Serving in a Time of Marvelous Expansion
As told by Harley Harris
It was September 2, 1950, in Kennett, Missouri, U.S.A. We were at a circuit assembly, surrounded by a mob. The mayor brought in the National Guard to protect us from the unruly crowd. Soldiers with drawn rifles and bayonets lined the street. Amid insults, we walked to our cars and drove to Cape Girardeau, Missouri, for the remaining sessions of the assembly. It was there that I was baptized at the age of 14. But let me tell you how I came to serve Jehovah during this time of turmoil.
IN THE early 1930’s, my grandparents and their eight children heard some recordings of Brother Rutherford’s talks and were convinced that they had found the truth. My parents, Bay and Mildred Harris, were baptized in 1935 at the convention in Washington, D.C. How elated they were to be part of the “great multitude,” or “great crowd,” just identified at that convention!—Rev. 7:9, 14; King James Version.
The next year, I was born. And a year later, my parents moved to an isolated territory in Mississippi. While we lived in that territory, we did not even have a traveling overseer visit us. My family corresponded with Bethel and attended assemblies, and for a time, that was all the association we had with the brotherhood.
Enduring Under Persecution
During World War II, Jehovah’s Witnesses experienced much persecution because of their neutral stand. We had moved to Mountain Home, Arkansas. One day, my father and I were doing street witnessing. A man suddenly grabbed the magazines from my father, lit them on fire, and burned them on the spot. He called us cowards for not going to war. Being only five, I started to cry. My father calmly looked at the man without saying a word until the man walked away.
There were also good people who were favorable to us. On one occasion when a mob surrounded us in our car, the local prosecuting attorney came by. “What’s going on here?” he asked. A man responded, “These Jehovah’s Witnesses won’t fight for their country!” At that the attorney jumped on the running board of our car and shouted: “I fought in World War I, and I’ll fight in this one too! You let these people go. They are not harming anyone!” The crowd quietly dispersed. How much we appreciated those good people who extended human kindness to us!—Acts 27:3.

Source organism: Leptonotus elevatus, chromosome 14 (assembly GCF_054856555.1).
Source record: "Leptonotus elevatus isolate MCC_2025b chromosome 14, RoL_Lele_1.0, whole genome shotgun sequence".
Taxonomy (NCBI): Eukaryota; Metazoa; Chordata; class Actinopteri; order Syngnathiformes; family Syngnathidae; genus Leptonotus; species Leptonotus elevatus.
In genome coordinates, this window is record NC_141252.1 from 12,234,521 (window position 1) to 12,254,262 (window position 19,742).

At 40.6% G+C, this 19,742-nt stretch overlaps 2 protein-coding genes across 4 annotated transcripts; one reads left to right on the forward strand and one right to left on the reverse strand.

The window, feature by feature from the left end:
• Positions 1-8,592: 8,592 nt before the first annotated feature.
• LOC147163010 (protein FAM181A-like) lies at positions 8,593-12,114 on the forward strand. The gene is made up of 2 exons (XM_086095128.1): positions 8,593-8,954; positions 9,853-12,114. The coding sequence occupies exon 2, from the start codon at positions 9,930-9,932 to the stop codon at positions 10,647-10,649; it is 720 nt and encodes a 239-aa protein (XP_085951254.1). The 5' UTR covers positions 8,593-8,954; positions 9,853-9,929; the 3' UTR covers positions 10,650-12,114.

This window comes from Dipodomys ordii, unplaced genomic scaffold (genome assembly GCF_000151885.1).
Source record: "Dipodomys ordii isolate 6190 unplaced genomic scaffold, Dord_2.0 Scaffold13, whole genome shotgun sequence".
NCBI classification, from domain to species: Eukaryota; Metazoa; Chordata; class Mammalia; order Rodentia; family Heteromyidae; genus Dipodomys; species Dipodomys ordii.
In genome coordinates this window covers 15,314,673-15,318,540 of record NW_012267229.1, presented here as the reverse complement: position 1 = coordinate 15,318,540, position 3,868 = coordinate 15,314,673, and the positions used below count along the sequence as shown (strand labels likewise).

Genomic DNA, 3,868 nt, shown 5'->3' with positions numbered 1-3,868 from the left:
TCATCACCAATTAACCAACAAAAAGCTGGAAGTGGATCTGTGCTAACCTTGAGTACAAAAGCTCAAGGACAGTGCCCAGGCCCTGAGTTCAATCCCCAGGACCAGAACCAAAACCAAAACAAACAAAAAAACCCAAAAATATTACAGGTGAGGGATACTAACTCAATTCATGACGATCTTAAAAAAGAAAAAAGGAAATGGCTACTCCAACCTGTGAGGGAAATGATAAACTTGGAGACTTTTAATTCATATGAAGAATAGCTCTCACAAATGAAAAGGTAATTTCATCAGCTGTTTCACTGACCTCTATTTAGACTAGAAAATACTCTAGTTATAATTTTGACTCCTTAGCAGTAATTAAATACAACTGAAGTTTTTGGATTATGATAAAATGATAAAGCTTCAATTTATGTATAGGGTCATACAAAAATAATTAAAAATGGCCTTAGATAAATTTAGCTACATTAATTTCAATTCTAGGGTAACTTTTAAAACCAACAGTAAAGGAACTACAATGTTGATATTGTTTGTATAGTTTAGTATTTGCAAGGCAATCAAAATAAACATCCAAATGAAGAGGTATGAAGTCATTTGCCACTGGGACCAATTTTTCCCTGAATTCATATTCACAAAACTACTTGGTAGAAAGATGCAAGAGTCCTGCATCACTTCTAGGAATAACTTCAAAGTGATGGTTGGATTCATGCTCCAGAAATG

Conventions Strengthen Us
The 1941 convention in St. Louis, Missouri, had been just what we needed. According to one estimate, over 115,000 attended. An amazing number of 3,903 were baptized! I well remember Brother Rutherford’s talk entitled “Children of the King.” He spoke directly to us young ones, and we all received a copy of the beautiful blue book Children. This convention strengthened me to face what happened the following year, the year when I was to start attending primary school. My cousins and I were expelled from school for not saluting the flag. We returned to school each day to see if the school directors might have had a change of heart. Many mornings we walked through the woods to the school—just to be sent home. However, I felt that it was our way of showing loyalty to God’s Kingdom.
Before long, though, the United States Supreme Court ruled that flag salute was not mandatory. Finally, we were able to attend school. The teacher was very kind and let us catch up with the other students. Our schoolmates too treated us with respect.
I also recall the 1942 Cleveland, Ohio, convention where Brother Nathan H. Knorr delivered the discourse “Peace—Can It Last?” This analysis of Revelation chapter 17 indicated that a period of relative peace would set in after World War II. Thus, further expansion was anticipated. To prepare for such a development, Gilead School was opened in 1943. Little did I realize how that would impact my life in the future. Postwar peace did indeed come and persecution subsided. However, when the Korean War began in 1950, opposition to our preaching flared up again, as described at the outset.
Having a Fuller Share in the Expansion